Posted by Matsu on November 02, 2001 at 08:52:15:
In Reply to: Thank you, John posted by Nan Hannon on October 29, 2001 at 03:17:23:
: Dear John:
: Many thanks for taking the time to give such a complete answer to my question. You've given me many leads to follow on yamabuki in both art and literature. I suspect that "scattering our money like yamabuki [blossoms] in the wind" will become a family saying.
: I'm grateful for all of the information that you share here.
Harusameno furukunagaramo yamabukino minohitotsudani nakukaerukana
In addition to the excellent translation and information provided by John, I might add that the poem is based on the famous story of Ota Dokan, a brave general in the 15th Century. "Furuku" in the second line means both "falling (rain)" and "the old poem".
The story is as follows; Dokan was caught in the rain shower on the way to go hunting. Fortunately he found an inn of a poor appearance and requested the loan of a mino (grass raincoat). However, the girl he met brought him a Yamabuki flower on a fan instead of a raincoat. Being angry, Dokan went back to his castle and told the story to his servant.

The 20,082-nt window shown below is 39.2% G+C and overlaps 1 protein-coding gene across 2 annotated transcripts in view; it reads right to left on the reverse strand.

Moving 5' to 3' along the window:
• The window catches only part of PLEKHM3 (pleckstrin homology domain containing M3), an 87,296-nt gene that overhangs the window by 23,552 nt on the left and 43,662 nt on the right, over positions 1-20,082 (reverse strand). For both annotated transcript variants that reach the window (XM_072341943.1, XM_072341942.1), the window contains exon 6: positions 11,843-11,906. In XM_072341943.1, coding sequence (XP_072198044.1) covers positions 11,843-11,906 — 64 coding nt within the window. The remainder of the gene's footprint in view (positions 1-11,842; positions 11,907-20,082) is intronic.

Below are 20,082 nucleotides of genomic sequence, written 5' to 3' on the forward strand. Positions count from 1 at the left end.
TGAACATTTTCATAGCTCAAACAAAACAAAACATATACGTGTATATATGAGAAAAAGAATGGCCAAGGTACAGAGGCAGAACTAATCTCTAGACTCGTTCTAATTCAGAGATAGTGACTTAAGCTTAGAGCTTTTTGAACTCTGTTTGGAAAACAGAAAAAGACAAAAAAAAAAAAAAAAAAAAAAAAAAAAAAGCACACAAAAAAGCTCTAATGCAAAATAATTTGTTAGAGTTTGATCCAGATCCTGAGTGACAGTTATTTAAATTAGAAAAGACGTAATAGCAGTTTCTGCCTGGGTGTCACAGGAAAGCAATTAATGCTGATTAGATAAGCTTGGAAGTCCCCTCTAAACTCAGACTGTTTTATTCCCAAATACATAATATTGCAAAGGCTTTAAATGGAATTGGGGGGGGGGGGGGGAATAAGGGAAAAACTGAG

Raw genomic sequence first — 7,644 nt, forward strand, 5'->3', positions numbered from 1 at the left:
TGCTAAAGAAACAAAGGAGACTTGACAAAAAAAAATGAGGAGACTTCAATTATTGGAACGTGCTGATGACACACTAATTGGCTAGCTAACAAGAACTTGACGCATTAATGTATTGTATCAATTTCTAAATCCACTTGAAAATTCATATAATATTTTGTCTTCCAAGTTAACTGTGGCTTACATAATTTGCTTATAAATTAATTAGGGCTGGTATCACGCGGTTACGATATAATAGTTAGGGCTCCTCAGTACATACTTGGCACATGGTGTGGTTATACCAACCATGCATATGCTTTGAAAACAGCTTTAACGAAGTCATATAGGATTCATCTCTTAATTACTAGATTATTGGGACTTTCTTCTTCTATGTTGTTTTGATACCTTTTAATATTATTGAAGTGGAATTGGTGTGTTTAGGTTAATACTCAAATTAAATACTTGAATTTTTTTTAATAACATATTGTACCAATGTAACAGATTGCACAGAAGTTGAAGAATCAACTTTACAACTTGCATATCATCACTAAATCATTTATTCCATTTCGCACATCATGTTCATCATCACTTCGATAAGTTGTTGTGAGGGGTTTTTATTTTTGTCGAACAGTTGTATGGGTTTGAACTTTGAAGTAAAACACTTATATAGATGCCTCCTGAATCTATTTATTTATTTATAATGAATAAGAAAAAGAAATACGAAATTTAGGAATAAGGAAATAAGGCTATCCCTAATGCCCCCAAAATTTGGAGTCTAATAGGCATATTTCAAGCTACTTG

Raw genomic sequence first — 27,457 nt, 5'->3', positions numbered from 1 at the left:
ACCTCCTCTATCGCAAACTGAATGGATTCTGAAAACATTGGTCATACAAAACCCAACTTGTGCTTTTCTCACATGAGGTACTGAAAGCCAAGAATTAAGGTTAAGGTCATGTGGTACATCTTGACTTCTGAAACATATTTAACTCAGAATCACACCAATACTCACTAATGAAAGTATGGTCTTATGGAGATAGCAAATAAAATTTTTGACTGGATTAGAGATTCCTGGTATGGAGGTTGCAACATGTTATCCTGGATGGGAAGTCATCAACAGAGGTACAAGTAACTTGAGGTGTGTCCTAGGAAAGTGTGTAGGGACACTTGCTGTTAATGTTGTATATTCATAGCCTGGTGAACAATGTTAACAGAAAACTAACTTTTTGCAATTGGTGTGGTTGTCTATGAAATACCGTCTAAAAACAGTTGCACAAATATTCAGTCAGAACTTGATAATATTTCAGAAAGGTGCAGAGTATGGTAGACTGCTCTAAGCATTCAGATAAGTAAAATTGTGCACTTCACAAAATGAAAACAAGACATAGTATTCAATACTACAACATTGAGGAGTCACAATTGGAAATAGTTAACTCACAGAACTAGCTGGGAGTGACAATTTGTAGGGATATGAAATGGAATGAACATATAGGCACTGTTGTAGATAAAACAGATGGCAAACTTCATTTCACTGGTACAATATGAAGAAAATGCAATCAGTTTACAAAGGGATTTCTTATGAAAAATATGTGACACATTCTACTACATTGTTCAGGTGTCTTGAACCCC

When the servant explained an old poem by Kaneakira Shinno "Nanaeyae hanawasakedomo yamabukino minohitotsudani nakizokanashiki (although having many petals, the double-flowered Yamabuki, to our regret, has no seed)", Dokan understood what she said and was ashamed himself. The word "mino" can apparently mean both seed and grass raincoat in Japanese.
Even now, many Japanese believe that the Yamabuki has no seed because of this story, while the single-flowered one has seed.
Post a Followup